Very few loudspeaker companies can claim to have created a unique technology, but the Swiss manufacturer Piega owns that distinction with its coaxial ribbon driver. Since 1986 Piega has built, from scratch, the ribbon drivers found in all the company’s upper-end speakers. In fact, in 2014 Piega sold its 100,000th pair of ribbon-based speakers, with every single ribbon made in-house. That’s quite an achievement.
Indeed, the company was founded on the ribbon driver; “piega” means “fold” in Italian, a reference to the pleats in the diaphragms of its first drivers. Note that although Piega calls its drivers “ribbons” they are technically planar-magnetic designs. Nonetheless, I’ll brave the inevitable deluge of emails from the audio pedants and refer to the drivers as ribbons in this review. (See the sidebar for a discussion of the distinction between a ribbon driver and a planar-magnetic.)
Although Piega is far from the only company building ribbon drivers, what is unique to Piega is the company’s concentric ribbon midrange/tweeter module. This amazing piece of audio technology positions a ribbon tweeter inside a larger ribbon midrange. Also called a coaxial driver, a concentric design is a true point source, with none of the nodal cancellation that results when the midrange and tweeter are physically separated on the baffle. The midrange and tweeter outputs combine perfectly no matter what the listening height, listening distance, or listening axis. The Piega coincident ribbon measures about 8" x 7.5", with the tweeter occupying a 1" x 2" rectangle in the center.
Piega has been making a series of speakers with this concentric ribbon for many years, but recently updated and improved its technology for the new Coaxial line reviewed here. This line consists of three models, the stand-mount C311 along with the floorstanding C511 and C711. All three feature the same coincident midrange/tweeter; the difference is in the cabinet size and the number of woofers and their dimensions. Upgrades to this new version of the coincident driver include stronger neodymium magnets and pole plates made of high-strength steel, both of which increase the driver’s sensitivity. The layout of the conductors that are bonded to the diaphragm has been revised, and the diaphragm has a new damping system. On the woofer side, the bass driver is entirely new, with titanium voice-coil formers, a new suspension, and a coated-aluminum diaphragm that is reportedly stiffer than its predecessors. In the three-way C711 two of the 220mm woofers are active, and two are passive radiators. Sensitivity is a highish 92dB, making the C711 a fairly easy load for an amplifier.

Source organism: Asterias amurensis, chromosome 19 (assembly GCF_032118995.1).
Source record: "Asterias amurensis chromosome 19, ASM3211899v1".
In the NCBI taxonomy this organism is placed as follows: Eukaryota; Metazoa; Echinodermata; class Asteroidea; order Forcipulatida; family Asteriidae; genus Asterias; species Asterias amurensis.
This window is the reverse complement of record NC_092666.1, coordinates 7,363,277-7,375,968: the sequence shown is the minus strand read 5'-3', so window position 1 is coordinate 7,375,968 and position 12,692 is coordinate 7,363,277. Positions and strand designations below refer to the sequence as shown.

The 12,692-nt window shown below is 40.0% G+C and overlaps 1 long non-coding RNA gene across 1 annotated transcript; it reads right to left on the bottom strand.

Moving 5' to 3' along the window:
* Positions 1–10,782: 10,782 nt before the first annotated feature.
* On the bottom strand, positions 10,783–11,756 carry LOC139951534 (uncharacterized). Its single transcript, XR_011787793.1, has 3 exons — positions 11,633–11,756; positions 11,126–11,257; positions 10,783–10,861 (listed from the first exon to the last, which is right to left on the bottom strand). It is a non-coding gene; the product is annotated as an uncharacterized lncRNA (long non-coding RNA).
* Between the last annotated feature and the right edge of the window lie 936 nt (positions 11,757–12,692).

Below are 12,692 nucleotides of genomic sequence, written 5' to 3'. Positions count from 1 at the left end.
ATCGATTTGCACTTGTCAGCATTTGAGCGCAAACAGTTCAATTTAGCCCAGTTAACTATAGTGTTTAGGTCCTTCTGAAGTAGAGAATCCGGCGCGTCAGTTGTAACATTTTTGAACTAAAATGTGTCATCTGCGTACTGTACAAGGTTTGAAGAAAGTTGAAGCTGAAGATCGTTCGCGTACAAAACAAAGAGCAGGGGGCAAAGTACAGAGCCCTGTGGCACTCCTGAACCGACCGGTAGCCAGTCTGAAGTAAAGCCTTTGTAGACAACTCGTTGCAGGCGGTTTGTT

Another distinctive Piega technology is the extruded aluminum enclosure, which Piega was using long before it became de rigueur. In addition to internal horizontal braces, the enclosure is lined with a viscoelastic damping material to suppress resonances. Finally, the cabinet is put under “controlled tension” to further reduce vibration.
The C711 is a moderately sized speaker with a slim profile. The enclosure curves toward a rounded point at the back, forming a parabola when viewed from the top. The speaker is supplied with an optional bottom plate larger than the speaker. This plate has four corner protrusions for attaching rubber feet or spikes (I used the supplied spikes). Two pairs of binding posts are provided for bi-wire connection. My review samples were finished in black anodized aluminum, although polished aluminum and white lacquer are available. Piega also offers a full range of RAL colors at an extra charge. The magnetically attached grilles are slightly inset in the cabinet, giving the speaker a sleek and streamlined appearance. Build-quality and fit ’n’ finish are very high, just as you’d expect from a premium Swiss-made product.